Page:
Things People Get Wrong About The 1970s

Our perception of time is deeply personal—and deeply flawed. There's no scientific reason why every 10 years should be regarded as a distinct mini-era with its own feel, fashion, and musical style. That's just our brains working to organize the flood of time rushing past us. Eventually these impressions become fixed, and you get names like "The Roaring Twenties" or "The Summer of Love."

But these superficial images that define decades don't tell the whole story. Everyone thinks they know what the 1970s were all about, for example. Crumbling cities, really bad fashion and interior design, and, of course, disco—based on Saturday Night Fever alone, you might think everyone in the country was just constantly disco dancing in white leisure suits and high-heeled shoes.

The truth is messier. The 1970s, like every other decade, didn't spring fully formed on January 1st, 1970 and then suddenly shift gears into the go-go 80s on January 1st, 1980. The 1970s defined themselves slowly, emerging from the crumbling aftermath of the 1960s, and so much more happened in the decade than the rise of disco and the (unfortunate) rise of polyester fashion. Here are some of the things people get wrong about the 1970s—even people who actually lived through them.

The cities were crumbling

Watch a film set in a major city in the 1970s and you are almost guaranteed to see rubble-strewn empty lots, gangs of criminals prowling freely, and desperate police under siege. As 538 reports, part of this narrative was the idea that the "Bronx is burning," that things had gotten so bad in New York City landlords were torching their own property for the insurance money. The movie poster for the 1979 cult classic The Warriors summed up the popular concept of urban life in the 1970s: "These are the Armies of The Night. They are 100,000 strong. They outnumber the cops five to one. They could run New York City."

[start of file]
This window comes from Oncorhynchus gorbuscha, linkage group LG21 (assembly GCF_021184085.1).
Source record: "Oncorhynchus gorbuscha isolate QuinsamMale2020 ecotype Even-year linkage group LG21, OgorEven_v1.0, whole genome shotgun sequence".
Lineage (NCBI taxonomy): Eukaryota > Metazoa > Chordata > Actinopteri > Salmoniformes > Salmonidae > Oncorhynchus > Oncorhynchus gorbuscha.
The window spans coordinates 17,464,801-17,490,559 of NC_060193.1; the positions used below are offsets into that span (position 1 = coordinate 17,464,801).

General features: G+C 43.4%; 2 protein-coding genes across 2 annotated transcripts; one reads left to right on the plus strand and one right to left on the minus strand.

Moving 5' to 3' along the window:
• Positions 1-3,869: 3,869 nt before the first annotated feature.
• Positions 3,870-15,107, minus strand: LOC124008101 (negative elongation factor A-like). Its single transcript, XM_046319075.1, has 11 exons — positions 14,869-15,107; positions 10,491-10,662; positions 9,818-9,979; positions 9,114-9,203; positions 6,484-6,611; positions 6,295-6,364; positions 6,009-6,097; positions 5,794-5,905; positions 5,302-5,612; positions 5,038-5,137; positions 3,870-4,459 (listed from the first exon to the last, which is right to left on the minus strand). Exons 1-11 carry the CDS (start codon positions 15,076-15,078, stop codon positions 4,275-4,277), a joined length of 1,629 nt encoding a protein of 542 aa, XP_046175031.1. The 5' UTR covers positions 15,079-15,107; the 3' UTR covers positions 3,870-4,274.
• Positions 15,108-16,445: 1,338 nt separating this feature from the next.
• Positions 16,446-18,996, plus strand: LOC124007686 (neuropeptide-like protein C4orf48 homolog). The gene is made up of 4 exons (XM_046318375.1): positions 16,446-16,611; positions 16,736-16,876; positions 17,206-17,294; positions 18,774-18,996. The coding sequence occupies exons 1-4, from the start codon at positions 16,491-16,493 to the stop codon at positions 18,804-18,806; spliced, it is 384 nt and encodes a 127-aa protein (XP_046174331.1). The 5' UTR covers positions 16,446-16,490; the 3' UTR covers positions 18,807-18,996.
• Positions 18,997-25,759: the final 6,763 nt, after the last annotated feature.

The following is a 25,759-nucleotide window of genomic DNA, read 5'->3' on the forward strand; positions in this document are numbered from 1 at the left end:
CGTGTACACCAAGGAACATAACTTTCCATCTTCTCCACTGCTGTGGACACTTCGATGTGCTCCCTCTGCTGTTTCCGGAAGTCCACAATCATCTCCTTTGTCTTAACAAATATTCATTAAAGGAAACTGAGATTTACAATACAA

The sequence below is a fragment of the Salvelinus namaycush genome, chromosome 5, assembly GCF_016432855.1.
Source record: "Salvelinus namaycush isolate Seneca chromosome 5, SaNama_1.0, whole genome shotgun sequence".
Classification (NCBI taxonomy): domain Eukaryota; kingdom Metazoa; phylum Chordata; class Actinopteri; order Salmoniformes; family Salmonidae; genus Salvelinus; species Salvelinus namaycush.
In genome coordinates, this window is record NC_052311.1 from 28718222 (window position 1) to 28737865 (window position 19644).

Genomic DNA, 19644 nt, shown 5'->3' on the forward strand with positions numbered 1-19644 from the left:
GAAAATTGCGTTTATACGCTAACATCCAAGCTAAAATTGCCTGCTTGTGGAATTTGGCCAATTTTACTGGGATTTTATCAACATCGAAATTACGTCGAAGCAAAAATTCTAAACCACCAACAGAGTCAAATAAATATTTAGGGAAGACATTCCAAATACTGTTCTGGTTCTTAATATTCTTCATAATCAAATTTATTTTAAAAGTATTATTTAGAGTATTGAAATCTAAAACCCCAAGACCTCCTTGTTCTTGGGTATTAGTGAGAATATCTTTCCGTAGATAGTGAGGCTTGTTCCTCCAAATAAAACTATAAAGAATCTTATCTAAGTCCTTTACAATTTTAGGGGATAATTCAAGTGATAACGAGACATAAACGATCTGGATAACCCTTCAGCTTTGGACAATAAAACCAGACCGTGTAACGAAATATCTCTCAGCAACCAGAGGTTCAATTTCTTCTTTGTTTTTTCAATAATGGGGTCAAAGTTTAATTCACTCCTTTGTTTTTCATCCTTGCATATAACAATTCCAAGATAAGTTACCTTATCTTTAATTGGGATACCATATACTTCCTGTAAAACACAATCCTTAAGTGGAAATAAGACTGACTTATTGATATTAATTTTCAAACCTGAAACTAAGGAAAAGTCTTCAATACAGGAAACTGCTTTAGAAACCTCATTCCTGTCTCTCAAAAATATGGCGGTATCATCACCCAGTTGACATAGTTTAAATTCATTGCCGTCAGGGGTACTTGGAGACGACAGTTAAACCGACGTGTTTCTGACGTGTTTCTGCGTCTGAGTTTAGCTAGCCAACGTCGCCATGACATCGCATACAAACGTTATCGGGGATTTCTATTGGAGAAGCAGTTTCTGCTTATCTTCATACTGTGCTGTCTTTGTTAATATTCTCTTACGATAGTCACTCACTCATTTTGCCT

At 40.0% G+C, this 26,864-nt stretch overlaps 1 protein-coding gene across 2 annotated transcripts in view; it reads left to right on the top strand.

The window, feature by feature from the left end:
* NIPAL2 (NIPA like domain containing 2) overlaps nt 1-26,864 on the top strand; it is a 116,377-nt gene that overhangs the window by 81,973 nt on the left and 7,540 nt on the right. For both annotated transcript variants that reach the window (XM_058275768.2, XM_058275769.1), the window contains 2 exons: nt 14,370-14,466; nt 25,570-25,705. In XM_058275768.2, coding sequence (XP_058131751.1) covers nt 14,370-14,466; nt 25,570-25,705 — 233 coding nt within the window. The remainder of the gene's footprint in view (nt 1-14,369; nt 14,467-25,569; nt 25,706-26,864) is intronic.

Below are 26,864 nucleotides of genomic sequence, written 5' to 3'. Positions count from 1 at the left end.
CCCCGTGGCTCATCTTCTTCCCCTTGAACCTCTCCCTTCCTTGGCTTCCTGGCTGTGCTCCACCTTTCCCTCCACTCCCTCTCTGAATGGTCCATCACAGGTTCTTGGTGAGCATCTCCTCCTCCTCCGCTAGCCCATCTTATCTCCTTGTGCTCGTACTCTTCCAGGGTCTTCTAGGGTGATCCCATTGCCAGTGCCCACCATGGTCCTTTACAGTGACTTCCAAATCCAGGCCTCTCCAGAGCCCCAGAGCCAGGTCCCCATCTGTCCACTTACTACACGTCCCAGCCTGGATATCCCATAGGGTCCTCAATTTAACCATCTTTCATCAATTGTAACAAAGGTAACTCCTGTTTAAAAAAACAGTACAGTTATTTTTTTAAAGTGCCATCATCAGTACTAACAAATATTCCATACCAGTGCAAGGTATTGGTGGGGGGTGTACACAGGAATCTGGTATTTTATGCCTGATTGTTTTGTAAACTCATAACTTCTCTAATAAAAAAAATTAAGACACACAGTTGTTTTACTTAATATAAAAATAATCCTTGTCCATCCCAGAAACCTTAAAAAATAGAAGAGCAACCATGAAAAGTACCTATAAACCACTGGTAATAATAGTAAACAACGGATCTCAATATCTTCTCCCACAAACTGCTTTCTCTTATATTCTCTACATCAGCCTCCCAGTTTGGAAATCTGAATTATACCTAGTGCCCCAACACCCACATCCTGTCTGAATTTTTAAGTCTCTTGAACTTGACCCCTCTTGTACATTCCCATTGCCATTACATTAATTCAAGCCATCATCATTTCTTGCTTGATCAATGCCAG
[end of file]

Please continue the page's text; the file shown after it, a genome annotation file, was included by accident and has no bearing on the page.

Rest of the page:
That's dramatic stuff. But things weren't as bad as you think. Those fires in the Bronx weren't the desperate criminal acts of slumlords—as author Joe Flood notes, they were probably due to a flawed effort to improve fire department response times. And as The New York Times notes, while crime was certainly high in the 1970s in cities like New York, there was also a thriving underground art scene and a lack of socioeconomic barriers that lent the city a sense of freedom and excitement that can't be matched by today's manicured and corporate-dominated cities.

Cities in the 1970s had their problems, true—but they were never the gang-dominated wastelands you see in movies.

The 1960s stopped on a dime

One of the most egregious falsehoods about the 1970s is that it was a 10-year block of time that was instantly distinct from the 1960s and the 1980s. The idea that in December of 1969 hippies were still strumming guitars and singing about love, and then a month later a bunch of punks showed up and kicked off the new decade is kind of silly.

As Lithub notes, many historians believe the political and social trends of the 1960s continued well into the 1970s, without interruption. Many of the things we associate with the 1960s continued well into the next decade, after all—The Vietnam War didn't end until 1975, and History reminds us that protest songs like John Lennon's Imagine or Marvin Gaye's What's Going On? actually came out in 1971. The International Center on Nonviolent Conflict officially lists 1973 as the ending point for the antiwar protests that we think defined the 1960s.

Bands that we think of as defining the 1970s got their start in the 1960s, too. Led Zeppelin was the biggest rock band in the world in the '70s—but released their first album (to huge success) in 1969. And The Washington Post makes the case that even the Hippies, the most iconic symbol of the 1960s, actually hit their peak of influence and popularity in the 1970s.

The worst-looking decade ever

Jokes about the style of the 1970s abound. The words "shag carpet" evoke a specific idea of what the decade looked like. The 1970s are widely remembered as the decade where taste went to die, a time when the crisp, classic fashions of the 1950s and the far-out but decidedly cool fashions of the 1960s were replaced by out of control sideburns, wide-lapel jackets, and lots of open shirts and gold chains. Similarly, as Architectural Digest notes, interior design was marred by avocado appliances, crochet and macrame everywhere, and vinyl tablecloths.